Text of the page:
According to Okta's Business of Work report, large companies use 187 different SaaS apps on average, and this number is only growing—Gartner reports that end-user spending on SaaS will reach more than $171 billion in 2022.
As this investment trend continues, new critical SaaS challenges emerge beyond the classic use case of misconfiguration and user permissions management, such as SaaS-to-SaaS access and device-to-SaaS-user posture management. This blog will give a brief overview of the trends in SaaS security.
An Unrelenting Volume Of Misconfigurations
Core SaaS offerings such as Office 365, Slack, Zoom and Salesforce, as well as the myriad of other SaaS apps that companies have deployed, are vital to a business's day-to-day operations. While these benefits are widely recognized, many companies are just now beginning to learn about the risk they introduce to the company.
Case in point, while app providers build in native security settings and configurations designed to protect businesses, the solutions can only be as secure as their weakest security control. This means that it is up to the organization to correctly configure all settings, continuously.
While that may seem straightforward, many don't consider how apps are like snowflakes when it comes to their build and security configurations—each has unique terminology, UI, etc. It is the security team's job to learn every app's "language." While that might not seem insurmountable, consider that many enterprises today have thousands of employees relying on hundreds of apps. This creates a chaotic SaaS environment where manual audits become impossible and unsustainable.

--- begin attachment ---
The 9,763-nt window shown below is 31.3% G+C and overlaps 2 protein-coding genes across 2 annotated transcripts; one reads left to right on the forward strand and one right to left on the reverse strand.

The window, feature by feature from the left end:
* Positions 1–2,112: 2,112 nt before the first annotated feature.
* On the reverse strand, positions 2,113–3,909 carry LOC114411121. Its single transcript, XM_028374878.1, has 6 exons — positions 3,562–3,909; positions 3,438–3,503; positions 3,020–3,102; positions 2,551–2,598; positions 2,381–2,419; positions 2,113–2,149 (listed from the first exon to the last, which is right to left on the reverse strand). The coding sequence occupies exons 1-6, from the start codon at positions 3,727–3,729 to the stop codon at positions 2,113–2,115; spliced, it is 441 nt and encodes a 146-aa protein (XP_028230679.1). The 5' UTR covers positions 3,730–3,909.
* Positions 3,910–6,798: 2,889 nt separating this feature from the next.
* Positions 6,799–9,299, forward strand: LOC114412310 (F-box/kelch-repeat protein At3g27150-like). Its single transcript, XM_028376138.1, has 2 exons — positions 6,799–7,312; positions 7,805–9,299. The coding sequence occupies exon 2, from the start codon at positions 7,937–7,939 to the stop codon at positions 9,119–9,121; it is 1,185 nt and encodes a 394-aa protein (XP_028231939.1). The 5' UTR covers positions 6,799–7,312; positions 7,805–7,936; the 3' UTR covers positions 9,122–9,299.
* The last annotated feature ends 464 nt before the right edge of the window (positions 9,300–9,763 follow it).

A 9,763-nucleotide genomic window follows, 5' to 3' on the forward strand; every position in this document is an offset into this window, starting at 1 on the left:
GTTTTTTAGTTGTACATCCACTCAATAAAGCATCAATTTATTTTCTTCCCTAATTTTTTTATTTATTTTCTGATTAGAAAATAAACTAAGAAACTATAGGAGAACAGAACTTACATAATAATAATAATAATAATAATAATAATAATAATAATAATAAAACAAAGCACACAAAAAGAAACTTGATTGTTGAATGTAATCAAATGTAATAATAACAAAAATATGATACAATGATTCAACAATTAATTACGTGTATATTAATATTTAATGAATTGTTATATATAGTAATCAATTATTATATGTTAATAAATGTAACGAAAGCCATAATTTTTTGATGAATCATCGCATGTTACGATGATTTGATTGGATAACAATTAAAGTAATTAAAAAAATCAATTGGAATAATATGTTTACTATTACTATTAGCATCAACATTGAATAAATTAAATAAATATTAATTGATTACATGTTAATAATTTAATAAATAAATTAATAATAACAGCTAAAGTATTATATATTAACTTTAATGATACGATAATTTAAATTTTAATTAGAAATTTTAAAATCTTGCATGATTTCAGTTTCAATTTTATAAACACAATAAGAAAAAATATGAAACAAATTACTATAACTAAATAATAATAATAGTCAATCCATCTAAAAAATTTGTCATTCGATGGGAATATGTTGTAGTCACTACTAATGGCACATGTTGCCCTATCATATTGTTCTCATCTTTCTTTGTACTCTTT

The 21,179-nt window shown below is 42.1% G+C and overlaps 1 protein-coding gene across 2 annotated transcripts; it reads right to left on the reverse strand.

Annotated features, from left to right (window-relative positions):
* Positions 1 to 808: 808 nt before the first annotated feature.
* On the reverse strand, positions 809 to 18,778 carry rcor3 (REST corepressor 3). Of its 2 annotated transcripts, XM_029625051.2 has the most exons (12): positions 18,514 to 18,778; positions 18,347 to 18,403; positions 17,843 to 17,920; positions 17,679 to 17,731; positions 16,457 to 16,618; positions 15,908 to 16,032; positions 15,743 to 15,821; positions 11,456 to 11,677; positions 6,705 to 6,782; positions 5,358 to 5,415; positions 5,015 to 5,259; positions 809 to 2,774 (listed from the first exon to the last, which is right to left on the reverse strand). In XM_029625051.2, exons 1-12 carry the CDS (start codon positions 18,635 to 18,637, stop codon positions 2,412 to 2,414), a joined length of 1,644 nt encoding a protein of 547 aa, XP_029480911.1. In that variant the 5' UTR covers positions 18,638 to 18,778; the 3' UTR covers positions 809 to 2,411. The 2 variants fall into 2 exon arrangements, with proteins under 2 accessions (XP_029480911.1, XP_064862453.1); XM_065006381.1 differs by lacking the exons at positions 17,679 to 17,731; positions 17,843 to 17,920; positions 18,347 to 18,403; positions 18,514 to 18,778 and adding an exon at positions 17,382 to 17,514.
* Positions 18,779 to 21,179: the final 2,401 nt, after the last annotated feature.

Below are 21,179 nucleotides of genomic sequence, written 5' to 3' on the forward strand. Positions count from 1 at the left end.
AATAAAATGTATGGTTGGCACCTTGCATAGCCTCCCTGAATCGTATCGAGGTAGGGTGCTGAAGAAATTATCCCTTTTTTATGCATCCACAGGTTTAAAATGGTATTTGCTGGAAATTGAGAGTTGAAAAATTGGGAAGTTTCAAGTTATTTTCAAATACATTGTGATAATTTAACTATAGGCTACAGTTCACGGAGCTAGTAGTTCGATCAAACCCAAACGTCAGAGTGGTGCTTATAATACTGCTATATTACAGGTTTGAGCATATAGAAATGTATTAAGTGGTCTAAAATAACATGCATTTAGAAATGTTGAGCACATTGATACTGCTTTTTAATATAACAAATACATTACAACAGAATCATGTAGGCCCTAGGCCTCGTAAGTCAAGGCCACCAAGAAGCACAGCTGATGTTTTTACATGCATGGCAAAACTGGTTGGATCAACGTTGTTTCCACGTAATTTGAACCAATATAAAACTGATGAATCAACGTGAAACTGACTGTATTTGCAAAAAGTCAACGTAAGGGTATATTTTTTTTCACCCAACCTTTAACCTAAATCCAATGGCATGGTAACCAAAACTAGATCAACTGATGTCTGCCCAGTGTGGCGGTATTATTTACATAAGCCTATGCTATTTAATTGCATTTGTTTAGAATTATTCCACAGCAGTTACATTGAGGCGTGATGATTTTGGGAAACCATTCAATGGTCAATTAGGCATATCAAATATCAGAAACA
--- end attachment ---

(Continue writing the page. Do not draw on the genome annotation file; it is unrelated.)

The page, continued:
SaaS-to-SaaS Access Discovery and Control
Another growing SaaS challenge stems from SaaS-to-SaaS apps connected to the company’s core SaaS applications, also known as SaaS-to-SaaS supply chain. Today, employees are frequently prompted to give permission for one SaaS app to connect with another, and, for the most part, they oblige. That's where the problem begins. Today most users view this scenario from a productivity perspective—if they connect their SaaS apps, it will allow them to work more efficiently and ultimately help the business achieve its goals.
Every day, people give apps permission to connect with their Google Workspace or M365 environment (for example). By just clicking "accept," they give these apps permission to provide a new avenue for threat actors to gain access to valuable company data.
Now imagine this practice is happening throughout a business's workforce unbeknownst to the security team. The security team needs to see:
1. The SaaS apps that are being granted access to business-critical apps.
2. Which of these apps pose the most risk by the level of scopes (permissions) being given.
3. Which users, most especially the privileged users, granted them.
The security team needs to be equipped to decide whether to revoke access to these apps to the core SaaS apps, protecting the business yet still ensuring that the employee maintains the functionality required to do their job.
Device-To-SaaS Posture Management: The SaaS Security Zero-Trust Approach
In today’s hybrid working world, security teams must contend with threats of users accessing their SaaS applications from unsecured devices. While accessing a SaaS app via a mobile device helps boost productivity, it adds another challenge to the security team. It can pose a high level of risk for an organization, especially when the device owner is a highly privileged user.
To remediate potential threats, security teams need to be able to correlate SaaS app users, roles and permissions with their associated devices' hygiene. This end-to-end tactic enables a holistic zero-trust approach to SaaS security that is only now coming into the picture.
The Whole SaaS Security Picture
The bottom line is that checking for misconfigurations and misappropriated user roles and permission within business-critical SaaS apps is the classic SaaS Security Posture Management (SSPM). However, if the organization adopts a zero-trust approach, it is worth considering SaaS-to-SaaS access and device-to-SaaS-user monitoring and management an integral part of SSPM.
This is an excerpt from an article that was published in Forbes Council on August 10, 2022.